NCAA Investigators Visited University of Miami Earlier This Month

It has been almost 11 months since news of crooked booster Nevin Shapiro's allegedly turning the University of Miami football team into his own personal best friend service, and the NCAA is still investigating the matter. According to the AP, NCAA investigators spent several days on the Coral Campus earlier this month. Whether it was merely a coincidence or not, safety Ray-Ray Armstrong was dismissed from the team shortly thereafter.

With the tragic scandals involving the Penn State football program and the Florida A&M University marching band, the shocking yet mostly victim-less allegations concerning the University of Miami athletics department have fallen somewhat from the national discourse, but the NCAA is still investigating.

Two sources familiar with the investigating told the AP that the investigators spent several days on campus recently, but little else is known. The NCAA does not give updates on ongoing investigations, and when the school will be informed of the NCAA's finding has not been clarified. However, there's much speculation that the investigation won't end until after the upcoming season has been completed.

The school announced that safety Ray-Ray Armstrong had been permanently released from the team this week, though, he was informed of the decision a few weeks prior. That would have likely coincided with the NCAA visiting campus, but we can only speculate on whether the two events were related. Armstrong was implicated in the Shapiro scandal and was suspended for four games before being cleared to play again. He was also suspended later in the season for taking a dinner with a friend who worked for a sports PR firm.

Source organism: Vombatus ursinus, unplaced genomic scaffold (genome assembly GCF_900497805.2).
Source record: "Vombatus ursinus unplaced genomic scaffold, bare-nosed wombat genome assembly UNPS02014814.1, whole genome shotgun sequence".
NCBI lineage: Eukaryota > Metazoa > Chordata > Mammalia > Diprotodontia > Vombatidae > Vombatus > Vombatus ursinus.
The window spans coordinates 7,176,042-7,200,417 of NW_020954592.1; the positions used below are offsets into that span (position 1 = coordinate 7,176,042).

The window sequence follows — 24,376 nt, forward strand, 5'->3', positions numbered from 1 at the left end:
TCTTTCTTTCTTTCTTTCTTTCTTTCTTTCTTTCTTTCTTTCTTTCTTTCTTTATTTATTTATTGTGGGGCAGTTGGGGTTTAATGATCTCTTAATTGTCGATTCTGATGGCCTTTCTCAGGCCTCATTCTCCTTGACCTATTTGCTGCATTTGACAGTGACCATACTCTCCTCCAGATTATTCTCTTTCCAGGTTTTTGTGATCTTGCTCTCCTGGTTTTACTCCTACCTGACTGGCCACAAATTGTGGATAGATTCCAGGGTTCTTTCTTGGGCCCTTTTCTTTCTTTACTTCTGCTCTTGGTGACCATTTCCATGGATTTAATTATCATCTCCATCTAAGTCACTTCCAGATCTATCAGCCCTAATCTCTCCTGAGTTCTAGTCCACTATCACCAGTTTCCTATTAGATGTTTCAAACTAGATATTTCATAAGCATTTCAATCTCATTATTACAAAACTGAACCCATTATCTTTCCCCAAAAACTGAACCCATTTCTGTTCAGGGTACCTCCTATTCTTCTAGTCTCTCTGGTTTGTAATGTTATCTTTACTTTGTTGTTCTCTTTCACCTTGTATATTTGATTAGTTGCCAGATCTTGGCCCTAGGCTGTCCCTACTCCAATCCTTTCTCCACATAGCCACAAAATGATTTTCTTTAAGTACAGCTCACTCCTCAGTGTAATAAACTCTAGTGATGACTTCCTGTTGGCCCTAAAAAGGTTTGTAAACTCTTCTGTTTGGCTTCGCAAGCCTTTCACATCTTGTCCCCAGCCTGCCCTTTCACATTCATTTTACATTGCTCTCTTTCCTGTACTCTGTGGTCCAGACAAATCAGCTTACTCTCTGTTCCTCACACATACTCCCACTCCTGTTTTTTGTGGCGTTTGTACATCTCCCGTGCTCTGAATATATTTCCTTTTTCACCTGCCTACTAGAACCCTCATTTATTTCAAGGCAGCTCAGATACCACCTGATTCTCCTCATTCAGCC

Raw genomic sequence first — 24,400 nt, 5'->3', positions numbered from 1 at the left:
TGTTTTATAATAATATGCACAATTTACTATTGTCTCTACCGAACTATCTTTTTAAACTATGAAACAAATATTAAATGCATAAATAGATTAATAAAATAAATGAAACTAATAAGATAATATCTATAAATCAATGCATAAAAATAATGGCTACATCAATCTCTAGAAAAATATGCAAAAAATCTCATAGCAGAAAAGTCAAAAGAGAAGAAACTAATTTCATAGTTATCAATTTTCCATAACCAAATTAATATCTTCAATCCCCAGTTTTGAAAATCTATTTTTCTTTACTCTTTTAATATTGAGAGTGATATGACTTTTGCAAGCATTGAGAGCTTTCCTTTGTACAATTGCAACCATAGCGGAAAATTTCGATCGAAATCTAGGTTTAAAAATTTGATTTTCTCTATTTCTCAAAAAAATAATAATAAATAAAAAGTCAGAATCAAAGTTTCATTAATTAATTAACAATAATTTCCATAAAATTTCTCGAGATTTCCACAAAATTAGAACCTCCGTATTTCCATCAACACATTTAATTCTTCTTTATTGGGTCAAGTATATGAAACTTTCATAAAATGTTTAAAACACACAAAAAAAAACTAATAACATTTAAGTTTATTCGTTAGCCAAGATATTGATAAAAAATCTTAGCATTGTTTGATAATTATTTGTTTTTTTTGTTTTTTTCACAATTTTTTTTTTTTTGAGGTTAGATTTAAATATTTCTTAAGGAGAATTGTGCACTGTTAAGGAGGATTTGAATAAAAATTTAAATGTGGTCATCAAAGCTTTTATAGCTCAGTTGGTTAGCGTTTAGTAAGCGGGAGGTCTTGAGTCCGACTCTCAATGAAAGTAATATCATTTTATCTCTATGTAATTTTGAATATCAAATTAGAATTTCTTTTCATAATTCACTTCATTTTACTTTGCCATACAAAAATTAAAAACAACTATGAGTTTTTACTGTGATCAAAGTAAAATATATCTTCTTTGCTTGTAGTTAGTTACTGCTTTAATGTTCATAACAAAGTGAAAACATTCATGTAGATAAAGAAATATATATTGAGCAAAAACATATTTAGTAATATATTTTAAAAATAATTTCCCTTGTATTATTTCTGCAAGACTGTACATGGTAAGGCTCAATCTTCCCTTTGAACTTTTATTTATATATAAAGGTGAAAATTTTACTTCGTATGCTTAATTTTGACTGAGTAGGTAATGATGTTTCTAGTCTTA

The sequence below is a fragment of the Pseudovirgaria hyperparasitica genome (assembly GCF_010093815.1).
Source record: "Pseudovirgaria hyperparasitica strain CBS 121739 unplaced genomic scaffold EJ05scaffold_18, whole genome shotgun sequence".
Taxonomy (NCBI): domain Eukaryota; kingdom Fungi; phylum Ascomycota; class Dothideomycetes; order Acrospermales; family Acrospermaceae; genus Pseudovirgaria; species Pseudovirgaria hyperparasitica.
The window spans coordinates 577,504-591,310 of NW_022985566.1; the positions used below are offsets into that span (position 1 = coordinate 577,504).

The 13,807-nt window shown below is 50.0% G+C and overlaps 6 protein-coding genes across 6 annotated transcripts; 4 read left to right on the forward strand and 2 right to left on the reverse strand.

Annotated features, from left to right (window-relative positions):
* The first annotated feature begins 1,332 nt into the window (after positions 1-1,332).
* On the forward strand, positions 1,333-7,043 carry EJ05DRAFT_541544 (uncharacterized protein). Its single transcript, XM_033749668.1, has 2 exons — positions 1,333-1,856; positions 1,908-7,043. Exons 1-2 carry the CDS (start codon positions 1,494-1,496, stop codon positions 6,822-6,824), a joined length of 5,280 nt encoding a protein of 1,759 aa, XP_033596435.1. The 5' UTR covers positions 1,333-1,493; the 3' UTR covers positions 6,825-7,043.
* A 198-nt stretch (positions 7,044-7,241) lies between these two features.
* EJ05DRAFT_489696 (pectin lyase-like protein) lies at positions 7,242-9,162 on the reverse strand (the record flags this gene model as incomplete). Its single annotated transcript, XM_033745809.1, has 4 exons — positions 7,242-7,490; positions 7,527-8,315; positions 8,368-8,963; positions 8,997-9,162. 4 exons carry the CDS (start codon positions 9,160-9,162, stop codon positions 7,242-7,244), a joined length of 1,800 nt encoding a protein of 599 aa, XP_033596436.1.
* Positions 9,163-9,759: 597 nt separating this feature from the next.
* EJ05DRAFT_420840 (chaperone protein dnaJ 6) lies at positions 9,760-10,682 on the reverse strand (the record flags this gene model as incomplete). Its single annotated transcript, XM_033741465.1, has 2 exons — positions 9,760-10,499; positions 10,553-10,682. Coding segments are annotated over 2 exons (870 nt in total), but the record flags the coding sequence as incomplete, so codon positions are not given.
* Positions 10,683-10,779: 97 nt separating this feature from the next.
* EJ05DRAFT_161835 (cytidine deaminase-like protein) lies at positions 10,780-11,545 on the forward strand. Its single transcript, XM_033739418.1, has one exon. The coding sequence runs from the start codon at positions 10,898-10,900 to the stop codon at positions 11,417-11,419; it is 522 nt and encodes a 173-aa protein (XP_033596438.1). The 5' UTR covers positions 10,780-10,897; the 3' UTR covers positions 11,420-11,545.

Follow Miami New Times on Facebook and Twitter @MiamiNewTimes.

KEEP MIAMI NEW TIMES FREE... Since we started Miami New Times, it has been defined as the free, independent voice of Miami, and we'd like to keep it that way. With local media under siege, it's more important than ever for us to rally support behind funding our local journalism. You can help by participating in our "I Support" program, allowing us to keep offering readers access to our incisive coverage of local news, food and culture with no paywalls.
Kyle Munzenrieder